Ventilation is made more difficult by the increased oxygen requirements and reduced chest compliance in pregnancy. The reduced compliance is due to rib flaring and splinting of the diaphragm by the abdominal contents. Observing the rise and fall of the chest in pregnant patients is also more difficult.
A pregnant patient requiring chest compressions should have a Cardiff Wedge or other device achieving approximately a 30° tilt placed under her back. This allows the patient to have adequate support of the torso for cardiopulmonary resuscitation (CPR) but also minimizes compression of the inferior vena cava (IVC). A backboard with rolled up towels or pillows under one side can substitute.
The pregnant patient can safely undergo direct current cardioversion, both synchronized and unsynchronized. Drugs such as lidocaine, procainamide, adenosine, and quinidine can be safely used in the gravidpatient. Amiodarone is contraindicated secondary to the possible effects on fetal thyroid development.
It is possible for an emergent cesarean section to be performed during CPR.

                                  Cardiff Wedge

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Thursday, April 3, 2014

Q: What is the “T-A-DA" approach in the management of Delirium?


Answer: T-A-DA stands for tolerate, anticipate, don't agitate

T-A-DA is an effective management technique for people with delirium. As name suggests,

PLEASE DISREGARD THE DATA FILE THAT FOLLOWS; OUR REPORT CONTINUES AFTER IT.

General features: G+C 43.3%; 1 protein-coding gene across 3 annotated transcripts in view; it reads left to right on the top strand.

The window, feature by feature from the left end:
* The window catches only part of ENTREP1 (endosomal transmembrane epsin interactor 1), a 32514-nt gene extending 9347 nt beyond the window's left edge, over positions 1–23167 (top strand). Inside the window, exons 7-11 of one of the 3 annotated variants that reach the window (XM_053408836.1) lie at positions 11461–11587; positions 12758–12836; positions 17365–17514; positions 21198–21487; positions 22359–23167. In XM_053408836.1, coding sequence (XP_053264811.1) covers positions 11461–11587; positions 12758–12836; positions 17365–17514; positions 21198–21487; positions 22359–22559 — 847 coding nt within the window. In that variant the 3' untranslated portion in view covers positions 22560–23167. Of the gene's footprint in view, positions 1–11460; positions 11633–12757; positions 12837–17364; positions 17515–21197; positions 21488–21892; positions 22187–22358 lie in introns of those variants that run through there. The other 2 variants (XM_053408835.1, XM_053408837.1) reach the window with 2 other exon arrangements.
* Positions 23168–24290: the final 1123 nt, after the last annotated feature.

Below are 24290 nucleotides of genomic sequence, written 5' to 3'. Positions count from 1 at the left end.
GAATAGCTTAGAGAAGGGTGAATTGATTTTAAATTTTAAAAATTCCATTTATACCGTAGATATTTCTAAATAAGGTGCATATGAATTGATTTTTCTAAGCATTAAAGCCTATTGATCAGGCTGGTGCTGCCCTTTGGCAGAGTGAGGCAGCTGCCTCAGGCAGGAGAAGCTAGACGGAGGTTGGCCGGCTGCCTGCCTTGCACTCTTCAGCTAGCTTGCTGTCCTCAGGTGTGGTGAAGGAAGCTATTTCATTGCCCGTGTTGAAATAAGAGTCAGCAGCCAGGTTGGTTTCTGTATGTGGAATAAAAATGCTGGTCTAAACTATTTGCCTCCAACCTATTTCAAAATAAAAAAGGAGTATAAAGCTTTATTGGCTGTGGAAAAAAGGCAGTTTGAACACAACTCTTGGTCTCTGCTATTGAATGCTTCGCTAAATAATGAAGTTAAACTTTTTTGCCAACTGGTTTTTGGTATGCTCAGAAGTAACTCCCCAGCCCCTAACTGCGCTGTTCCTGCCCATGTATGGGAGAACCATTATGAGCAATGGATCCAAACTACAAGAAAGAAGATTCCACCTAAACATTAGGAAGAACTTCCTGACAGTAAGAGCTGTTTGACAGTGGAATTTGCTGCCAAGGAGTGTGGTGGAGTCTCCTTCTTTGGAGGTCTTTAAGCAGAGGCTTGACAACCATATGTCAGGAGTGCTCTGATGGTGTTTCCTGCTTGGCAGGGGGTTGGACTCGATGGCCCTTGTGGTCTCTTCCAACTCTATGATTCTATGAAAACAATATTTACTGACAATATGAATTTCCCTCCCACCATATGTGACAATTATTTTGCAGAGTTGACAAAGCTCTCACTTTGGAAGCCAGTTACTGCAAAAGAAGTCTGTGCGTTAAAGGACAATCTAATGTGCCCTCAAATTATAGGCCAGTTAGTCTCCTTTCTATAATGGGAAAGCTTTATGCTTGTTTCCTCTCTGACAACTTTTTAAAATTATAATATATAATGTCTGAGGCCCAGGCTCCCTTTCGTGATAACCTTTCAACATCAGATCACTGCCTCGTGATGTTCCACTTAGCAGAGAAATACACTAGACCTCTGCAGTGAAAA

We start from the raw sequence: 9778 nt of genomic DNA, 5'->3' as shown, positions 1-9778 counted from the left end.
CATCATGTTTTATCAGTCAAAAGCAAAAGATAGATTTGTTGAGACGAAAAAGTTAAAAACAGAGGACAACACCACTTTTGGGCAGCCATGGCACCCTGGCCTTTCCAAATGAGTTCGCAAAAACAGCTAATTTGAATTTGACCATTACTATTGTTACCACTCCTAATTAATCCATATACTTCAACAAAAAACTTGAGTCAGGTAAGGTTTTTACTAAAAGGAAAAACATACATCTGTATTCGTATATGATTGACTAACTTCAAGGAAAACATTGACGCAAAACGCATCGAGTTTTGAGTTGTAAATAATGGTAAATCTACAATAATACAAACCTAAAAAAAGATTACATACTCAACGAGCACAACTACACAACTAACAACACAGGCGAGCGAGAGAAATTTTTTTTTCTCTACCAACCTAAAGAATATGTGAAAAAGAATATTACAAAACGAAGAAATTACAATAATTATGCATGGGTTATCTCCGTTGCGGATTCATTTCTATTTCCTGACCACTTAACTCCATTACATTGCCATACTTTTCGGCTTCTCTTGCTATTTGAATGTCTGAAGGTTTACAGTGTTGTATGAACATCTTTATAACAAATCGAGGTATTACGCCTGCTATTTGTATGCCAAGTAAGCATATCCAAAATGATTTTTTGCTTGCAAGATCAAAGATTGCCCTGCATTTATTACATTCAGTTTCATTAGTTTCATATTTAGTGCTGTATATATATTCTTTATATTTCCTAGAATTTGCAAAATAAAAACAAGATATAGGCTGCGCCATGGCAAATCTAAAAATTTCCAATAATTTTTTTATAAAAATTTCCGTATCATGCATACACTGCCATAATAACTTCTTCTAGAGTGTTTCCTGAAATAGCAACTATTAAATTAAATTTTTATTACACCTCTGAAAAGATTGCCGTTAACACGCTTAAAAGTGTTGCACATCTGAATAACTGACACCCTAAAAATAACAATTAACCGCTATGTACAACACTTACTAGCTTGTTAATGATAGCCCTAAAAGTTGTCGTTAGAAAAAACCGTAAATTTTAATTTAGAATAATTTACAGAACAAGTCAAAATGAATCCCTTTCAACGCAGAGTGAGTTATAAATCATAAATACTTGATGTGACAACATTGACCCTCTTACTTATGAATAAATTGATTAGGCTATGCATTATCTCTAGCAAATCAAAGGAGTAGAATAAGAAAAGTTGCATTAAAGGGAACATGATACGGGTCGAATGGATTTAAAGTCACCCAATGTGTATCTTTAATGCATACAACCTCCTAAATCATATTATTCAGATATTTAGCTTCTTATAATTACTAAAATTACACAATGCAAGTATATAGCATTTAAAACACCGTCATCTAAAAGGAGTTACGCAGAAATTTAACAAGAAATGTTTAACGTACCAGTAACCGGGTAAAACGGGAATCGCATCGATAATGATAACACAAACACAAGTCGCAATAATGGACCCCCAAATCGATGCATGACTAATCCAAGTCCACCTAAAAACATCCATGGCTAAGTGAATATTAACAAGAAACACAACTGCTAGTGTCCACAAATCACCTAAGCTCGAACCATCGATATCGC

• all unnecessary IVs, catheters, NG tubes or attachments are discontinued
  • Allow  greater mobility
  • Patient behavior is tolerated (as long as it does not put the patient or other people in danger)
  • Patient is provided close supervision for safety
  • Patient behavior is anticipated (care givers teaching)
  • Patient is treated to reduce agitation



Flaherty, J.; Little, M. (2011). "Matching the Environment to Patients with Delirium: Lessons Learned from the Delirium Room, a Restraint-Free Environment for Older Hospitalized Adults with Delirium". Journal of the American Geriatrics Society 59: 295–300

Wednesday, April 2, 2014

Tuesday, April 1, 2014

Q: Is Amiodarone dialyzable?



Answer: No

Neither amiodarone nor N-desethylamiodarone (DEA) is dialyzable. N-desethylamiodarone (DEA) is the major active metabolite of amiodarone.



Related: 

Handbook Dialysis of Drugs 2013 http://renalpharmacyconsultants.com/assets/2013dodbooklet.pdf